As survey data continues to show that raising taxes on the wealthy is extremely popular among the U.S. public, new research by inequality expert and University of California, Berkeley economist Gabriel Zucman found that the richest 0.00025 percent of the American population now owns more wealth than the 150 million adults in the bottom 60 percent.
Zucman, who helped Sen. Elizabeth Warren (D-Mass.) develop her “Ultra-Millionaire Tax” proposal, observed in a working paper (pdf) that “U.S. wealth concentration seems to have returned to levels last seen during the Roaring Twenties.”
According to Zucman’s research, the richest 0.00025 percent—just 400 Americans—have seen their share of America’s national wealth triple since the 1980s, while the wealth of much of the U.S. population has stagnated or declined.
The 400 richest Americans have tripled their share of the nation’s wealth since the early 1980s and now own more of the country’s riches than the 150 million adults in the bottom 60% of the wealth distribution. https://t.co/wVFzJzPW3C pic.twitter.com/5lFYfZgZvu
— Steven Greenhouse (@greenhousenyt) February 9, 2019
"The 400 richest Americans — the top 0.00025 percent of the population — have tripled their share of the nation’s wealth since the early 1980s, according to a new working paper on wealth inequality by Berkeley economist Gabriel Zucman." https://t.co/TtkVcHnmJM
— Alec MacGillis (@AlecMacGillis) February 9, 2019
As the Washington Post’s Christopher Ingraham noted in a breakdown of Zucman’s research, adults in the bottom 60 percent of the wealth distribution “saw their share of the nation’s wealth fall from 5.7 percent in 1987 to 2.1 percent in 2014.”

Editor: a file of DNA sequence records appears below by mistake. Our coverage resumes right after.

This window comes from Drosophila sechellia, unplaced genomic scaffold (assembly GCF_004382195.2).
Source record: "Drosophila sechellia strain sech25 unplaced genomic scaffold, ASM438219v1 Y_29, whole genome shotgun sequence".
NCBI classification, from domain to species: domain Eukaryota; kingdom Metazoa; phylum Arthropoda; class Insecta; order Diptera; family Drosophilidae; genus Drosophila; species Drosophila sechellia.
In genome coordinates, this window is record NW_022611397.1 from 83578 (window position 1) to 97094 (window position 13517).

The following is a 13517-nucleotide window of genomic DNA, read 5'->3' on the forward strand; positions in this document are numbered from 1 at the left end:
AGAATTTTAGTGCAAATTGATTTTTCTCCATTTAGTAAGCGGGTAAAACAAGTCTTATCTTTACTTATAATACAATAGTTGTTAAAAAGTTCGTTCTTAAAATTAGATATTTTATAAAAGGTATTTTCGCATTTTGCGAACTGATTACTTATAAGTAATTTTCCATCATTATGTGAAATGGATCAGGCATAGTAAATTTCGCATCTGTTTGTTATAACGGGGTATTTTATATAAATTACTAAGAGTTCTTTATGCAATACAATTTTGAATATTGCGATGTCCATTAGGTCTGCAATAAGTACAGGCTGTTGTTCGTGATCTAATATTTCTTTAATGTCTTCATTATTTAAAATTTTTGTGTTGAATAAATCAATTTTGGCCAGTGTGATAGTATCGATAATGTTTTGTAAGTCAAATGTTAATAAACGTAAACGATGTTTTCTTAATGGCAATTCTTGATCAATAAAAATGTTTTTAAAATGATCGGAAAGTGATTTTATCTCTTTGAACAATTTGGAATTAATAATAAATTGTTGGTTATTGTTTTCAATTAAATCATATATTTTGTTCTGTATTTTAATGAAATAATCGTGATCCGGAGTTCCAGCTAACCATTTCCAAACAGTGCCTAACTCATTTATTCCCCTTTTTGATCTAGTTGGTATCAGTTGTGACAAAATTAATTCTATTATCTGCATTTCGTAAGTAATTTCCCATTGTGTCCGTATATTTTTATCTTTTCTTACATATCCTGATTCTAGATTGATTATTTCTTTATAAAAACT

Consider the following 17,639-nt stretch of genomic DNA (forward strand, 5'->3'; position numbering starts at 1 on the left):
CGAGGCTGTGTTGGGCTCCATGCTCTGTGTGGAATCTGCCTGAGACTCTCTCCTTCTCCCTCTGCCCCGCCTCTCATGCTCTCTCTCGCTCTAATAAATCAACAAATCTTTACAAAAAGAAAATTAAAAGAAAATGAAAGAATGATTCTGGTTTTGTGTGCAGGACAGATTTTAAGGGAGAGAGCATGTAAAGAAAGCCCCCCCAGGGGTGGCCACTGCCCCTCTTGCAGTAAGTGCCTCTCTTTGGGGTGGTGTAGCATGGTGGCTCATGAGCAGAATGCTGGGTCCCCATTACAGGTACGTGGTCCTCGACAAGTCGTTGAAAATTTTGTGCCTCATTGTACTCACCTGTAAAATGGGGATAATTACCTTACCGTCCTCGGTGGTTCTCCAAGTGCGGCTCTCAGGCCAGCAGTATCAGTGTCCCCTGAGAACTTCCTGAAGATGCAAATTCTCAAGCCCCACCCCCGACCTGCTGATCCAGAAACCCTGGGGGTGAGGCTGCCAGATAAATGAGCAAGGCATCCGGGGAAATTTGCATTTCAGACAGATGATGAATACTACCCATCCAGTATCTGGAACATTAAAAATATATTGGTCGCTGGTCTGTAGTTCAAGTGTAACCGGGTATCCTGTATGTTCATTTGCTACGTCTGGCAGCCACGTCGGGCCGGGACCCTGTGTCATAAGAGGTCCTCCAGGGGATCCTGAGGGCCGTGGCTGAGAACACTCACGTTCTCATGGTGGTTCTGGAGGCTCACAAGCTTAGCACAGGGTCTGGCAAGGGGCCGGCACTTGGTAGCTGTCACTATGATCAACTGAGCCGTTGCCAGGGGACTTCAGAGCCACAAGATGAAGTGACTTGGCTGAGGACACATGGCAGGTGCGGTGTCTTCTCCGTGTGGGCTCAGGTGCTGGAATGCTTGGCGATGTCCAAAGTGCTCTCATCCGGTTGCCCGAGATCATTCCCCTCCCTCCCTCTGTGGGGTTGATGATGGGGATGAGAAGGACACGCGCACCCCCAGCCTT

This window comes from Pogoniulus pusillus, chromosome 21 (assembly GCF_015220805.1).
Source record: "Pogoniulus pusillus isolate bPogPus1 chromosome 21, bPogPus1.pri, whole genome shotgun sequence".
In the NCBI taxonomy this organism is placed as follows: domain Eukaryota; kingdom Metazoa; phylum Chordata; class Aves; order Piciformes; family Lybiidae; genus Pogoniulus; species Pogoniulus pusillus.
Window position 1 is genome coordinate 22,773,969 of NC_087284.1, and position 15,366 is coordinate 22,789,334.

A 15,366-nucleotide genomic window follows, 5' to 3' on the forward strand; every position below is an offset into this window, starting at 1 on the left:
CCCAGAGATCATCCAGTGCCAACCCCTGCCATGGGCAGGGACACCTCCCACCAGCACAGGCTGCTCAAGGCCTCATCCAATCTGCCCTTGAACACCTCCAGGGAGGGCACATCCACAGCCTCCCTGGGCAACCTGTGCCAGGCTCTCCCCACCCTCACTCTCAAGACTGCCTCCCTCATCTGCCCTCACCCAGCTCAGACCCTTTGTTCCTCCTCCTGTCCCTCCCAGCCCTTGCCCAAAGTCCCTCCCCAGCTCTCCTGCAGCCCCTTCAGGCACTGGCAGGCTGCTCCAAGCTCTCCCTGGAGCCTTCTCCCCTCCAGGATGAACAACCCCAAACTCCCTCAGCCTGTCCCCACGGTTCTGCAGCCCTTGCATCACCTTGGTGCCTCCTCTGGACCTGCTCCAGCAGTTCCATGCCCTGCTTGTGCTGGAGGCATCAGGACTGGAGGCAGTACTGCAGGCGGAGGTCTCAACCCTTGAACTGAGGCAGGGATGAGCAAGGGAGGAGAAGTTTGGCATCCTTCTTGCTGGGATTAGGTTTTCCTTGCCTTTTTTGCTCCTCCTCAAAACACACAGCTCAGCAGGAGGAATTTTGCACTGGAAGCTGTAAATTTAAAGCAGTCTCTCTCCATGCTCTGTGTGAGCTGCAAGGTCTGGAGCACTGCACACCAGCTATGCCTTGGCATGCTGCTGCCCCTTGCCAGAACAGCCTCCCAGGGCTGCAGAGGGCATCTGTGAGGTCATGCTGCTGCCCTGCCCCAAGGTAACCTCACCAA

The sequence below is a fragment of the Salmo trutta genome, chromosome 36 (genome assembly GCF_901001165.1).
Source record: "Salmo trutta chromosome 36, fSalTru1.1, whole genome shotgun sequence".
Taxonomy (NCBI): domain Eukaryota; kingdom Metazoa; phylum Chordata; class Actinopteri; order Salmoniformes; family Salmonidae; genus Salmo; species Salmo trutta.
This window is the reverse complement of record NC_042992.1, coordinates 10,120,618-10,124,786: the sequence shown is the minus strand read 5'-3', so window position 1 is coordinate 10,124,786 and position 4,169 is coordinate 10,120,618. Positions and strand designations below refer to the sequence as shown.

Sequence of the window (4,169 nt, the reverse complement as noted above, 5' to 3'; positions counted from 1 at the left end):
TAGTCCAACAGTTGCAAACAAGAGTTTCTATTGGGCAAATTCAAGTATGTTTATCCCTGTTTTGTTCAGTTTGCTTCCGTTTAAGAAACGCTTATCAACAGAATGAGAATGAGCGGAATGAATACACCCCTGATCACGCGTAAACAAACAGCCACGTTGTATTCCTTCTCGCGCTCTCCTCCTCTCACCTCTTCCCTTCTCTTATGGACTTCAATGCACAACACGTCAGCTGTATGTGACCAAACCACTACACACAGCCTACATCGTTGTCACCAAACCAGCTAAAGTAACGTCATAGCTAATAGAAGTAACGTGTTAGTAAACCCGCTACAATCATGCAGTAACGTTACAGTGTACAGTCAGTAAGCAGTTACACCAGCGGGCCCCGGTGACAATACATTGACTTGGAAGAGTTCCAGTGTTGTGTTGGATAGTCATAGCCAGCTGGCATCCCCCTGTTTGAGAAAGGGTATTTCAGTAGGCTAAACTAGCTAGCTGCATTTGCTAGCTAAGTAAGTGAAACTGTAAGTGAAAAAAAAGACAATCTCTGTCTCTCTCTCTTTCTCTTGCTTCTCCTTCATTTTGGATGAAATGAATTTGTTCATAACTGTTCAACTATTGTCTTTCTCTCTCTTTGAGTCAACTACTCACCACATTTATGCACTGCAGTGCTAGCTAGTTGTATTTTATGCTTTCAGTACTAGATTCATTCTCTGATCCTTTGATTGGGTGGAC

Consolidation of wealth at the very top, Ingraham observes, “is eroding security from families in the lower and middle classes, who rely on their small stores of wealth to finance their retirement and to smooth over economic shocks like the loss of a job. And it’s consolidating power in the hands of the nation’s billionaires, who are increasingly using their riches to purchase political influence.”
Zucman’s research comes as members of Congress and 2020 presidential candidates are pushing a variety of plans to begin reducing America’s staggering wealth and income inequality by raising taxes on those at the very top.
Sen. Elizabeth Warren (D-Mass.), who officially launched her 2020 presidential campaign on Saturday, has proposed an annual tax of two percent on assets over $50 million.
Last month, Sen. Bernie Sanders (I-Vt.)—who is reportedly close to announcing his 2020 candidacy—introduced the the For the 99.8% Act, which would establish a 77 percent tax on all estates over $1 billion.
And Rep. Alexandria Ocasio-Cortez (D-N.Y.) has suggested imposing a top marginal tax rate of 70 percent on those who make over $10 million.
Pointing to polling data showing that 76 percent of Americans believe the rich should pay more in taxes, Indivisible’s Chad Bolt concluded: “Raising taxes on the wealthy isn’t just good policy. It’s also good politics.”
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